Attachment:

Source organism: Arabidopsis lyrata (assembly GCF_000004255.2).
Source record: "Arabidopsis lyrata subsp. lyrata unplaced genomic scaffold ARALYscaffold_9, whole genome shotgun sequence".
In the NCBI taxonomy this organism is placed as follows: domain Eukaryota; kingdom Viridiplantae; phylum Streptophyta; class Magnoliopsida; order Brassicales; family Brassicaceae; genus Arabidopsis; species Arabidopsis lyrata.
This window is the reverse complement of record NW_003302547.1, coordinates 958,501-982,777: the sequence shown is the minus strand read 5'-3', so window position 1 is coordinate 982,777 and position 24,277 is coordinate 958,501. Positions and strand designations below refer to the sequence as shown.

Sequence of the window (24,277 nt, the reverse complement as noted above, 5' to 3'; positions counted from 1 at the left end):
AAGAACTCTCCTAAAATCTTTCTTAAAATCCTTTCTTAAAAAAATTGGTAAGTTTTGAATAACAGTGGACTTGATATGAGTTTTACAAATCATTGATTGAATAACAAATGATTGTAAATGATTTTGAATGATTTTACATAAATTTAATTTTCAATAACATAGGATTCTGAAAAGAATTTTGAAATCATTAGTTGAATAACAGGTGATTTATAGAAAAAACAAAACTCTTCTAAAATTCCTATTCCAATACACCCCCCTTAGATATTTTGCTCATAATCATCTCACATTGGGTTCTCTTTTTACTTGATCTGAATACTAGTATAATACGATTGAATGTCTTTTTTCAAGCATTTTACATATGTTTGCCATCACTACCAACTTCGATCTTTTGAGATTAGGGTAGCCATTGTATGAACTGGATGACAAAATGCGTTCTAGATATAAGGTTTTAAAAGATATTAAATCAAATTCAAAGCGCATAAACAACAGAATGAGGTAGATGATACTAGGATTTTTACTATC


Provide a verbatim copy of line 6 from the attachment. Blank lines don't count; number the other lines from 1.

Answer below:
AAGAACTCTCCTAAAATCTTTCTTAAAATCCTTTCTTAAAAAAATTGGTAAGTTTTGAATAACAGTGGACTTGATATGAGTTTTACAAATCATTGATTGAATAACAAATGATTGTAAATGATTTTGAATGATTTTACATAAATTTAATTTTCAATAACATAGGATTCTGAAAAGAATTTTGAAATCATTAGTTGAATAACAGGTGATTTATAGAAAAAACAAAACTCTTCTAAAATTCCTATTCCAATACACCCCCCTTAGATATTTTGCTCATAATCATCTCACATTGGGTTCTCTTTTTACTTGATCTGAATACTAGTATAATACGATTGAATGTCTTTTTTCAAGCATTTTACATATGTTTGCCATCACTACCAACTTCGATCTTTTGAGATTAGGGTAGCCATTGTATGAACTGGATGACAAAATGCGTTCTAGATATAAGGTTTTAAAAGATATTAAATCAAATTCAAAGCGCATAAACAACAGAATGAGGTAGATGATACTAGGATTTTTACTATC